My little girl
There's no eye in her hurricane.

When You Play The Drums
Original 8 track demo
(Words & music: Andrew Savage)

When you play the drums
Lift your skinny arms
Make another start
Lose your bleeding heart
And when you want to cry
Remember you are mine
When you play the drums
For me

Stand up
You've got to cool him down
Walk away
You've got to start again
When you play the drums
For me

Close your tired eyes
Keep carrying the fire
Another dreamless night
You can't lose the light
That makes you walk the line
Remember you are mine
When you play the drums
For me

Stand up
You've got to cool him down
Walk away
You've got to start again
When you play the drums
For me

Monday, April 18, 2011

The Man in Black and the road to Damascus (Hey Paul)

Johnny Cash

It is skirting close to cliche these days to love Johnny Cash. But I am comfortable with that. While it is his music that keeps me coming back, I find myself equally fascinated with his complicated relationship with spirituality and religion.

In fact, some of my favourite of his tracks are the gospel ones. They seem to ache with hope and anguish in equal doses. Sometimes they verge on the ridiculous (The Greatest Cowboy of Them All), sometimes they are apocalyptic (When the Man Comes Around), sometimes they are downright terrifying (God's Gonna Cut You Down), and others are steeped in tradition (I'll Fly Away). No matter what, the thing that catches me is the authenticity and honesty that he brings to the performance. It disarms me every time.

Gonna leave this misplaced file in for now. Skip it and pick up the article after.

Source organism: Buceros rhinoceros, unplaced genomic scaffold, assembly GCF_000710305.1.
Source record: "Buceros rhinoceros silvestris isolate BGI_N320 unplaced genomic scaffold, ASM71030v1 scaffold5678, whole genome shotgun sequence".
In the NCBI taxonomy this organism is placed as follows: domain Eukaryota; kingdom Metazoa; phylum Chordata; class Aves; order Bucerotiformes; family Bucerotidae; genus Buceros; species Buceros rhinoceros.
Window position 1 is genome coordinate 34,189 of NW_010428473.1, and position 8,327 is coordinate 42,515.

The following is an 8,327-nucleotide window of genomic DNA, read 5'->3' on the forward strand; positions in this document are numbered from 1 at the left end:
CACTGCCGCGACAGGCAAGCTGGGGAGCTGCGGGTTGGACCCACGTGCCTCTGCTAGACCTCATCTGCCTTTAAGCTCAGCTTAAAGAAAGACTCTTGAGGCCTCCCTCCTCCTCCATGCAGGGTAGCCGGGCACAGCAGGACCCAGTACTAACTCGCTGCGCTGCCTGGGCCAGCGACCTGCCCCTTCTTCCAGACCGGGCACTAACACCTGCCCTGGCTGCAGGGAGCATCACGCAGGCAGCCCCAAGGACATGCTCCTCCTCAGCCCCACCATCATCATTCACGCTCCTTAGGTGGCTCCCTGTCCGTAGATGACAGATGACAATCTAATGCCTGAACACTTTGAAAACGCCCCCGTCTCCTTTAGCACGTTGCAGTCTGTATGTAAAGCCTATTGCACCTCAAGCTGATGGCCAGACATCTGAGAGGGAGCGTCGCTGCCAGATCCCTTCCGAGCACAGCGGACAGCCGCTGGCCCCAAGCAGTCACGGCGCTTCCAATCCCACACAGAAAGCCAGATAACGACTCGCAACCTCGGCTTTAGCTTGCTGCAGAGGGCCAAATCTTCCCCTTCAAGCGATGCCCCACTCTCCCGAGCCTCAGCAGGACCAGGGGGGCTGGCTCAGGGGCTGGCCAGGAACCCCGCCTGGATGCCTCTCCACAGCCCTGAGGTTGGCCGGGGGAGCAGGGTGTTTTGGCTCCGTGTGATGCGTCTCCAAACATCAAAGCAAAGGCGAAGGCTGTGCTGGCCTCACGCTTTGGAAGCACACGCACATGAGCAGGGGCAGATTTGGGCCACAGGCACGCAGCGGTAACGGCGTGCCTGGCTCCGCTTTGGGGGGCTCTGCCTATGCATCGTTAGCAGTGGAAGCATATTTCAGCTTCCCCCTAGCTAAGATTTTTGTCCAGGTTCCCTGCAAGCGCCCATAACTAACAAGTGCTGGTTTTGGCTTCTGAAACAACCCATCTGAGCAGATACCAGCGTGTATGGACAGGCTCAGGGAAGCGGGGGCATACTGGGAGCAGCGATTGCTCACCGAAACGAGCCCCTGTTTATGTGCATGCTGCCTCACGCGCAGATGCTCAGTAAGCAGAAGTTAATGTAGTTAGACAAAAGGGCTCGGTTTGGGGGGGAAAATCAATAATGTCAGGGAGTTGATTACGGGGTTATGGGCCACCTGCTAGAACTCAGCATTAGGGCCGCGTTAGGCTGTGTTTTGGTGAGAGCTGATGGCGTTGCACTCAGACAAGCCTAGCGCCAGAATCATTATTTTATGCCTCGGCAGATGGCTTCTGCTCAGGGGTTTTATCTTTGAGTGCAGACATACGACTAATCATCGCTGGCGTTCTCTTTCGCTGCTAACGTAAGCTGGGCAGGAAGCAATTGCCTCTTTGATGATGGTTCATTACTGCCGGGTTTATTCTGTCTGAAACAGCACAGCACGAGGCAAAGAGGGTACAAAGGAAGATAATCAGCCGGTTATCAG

It is irrelevant whether the listener shares his faith or not.

This is because Johnny manages to remain remarkably human when dealing with the divine.

My father bought me Johnny Cash's book "The Man in White" which retells the story of the apostle Paul and his experience on the road to Damascus through the eyes of the Man in Black. As the story goes, Paul (who was at the time called Saul) had made it his life mission to persecute and kill Christians. On his way to Damascus, he was struck from his horse and blinded by Jesus who asked him, "Why do you persecute me?". Well, Saul changed his name to Paul and became an advocate instead.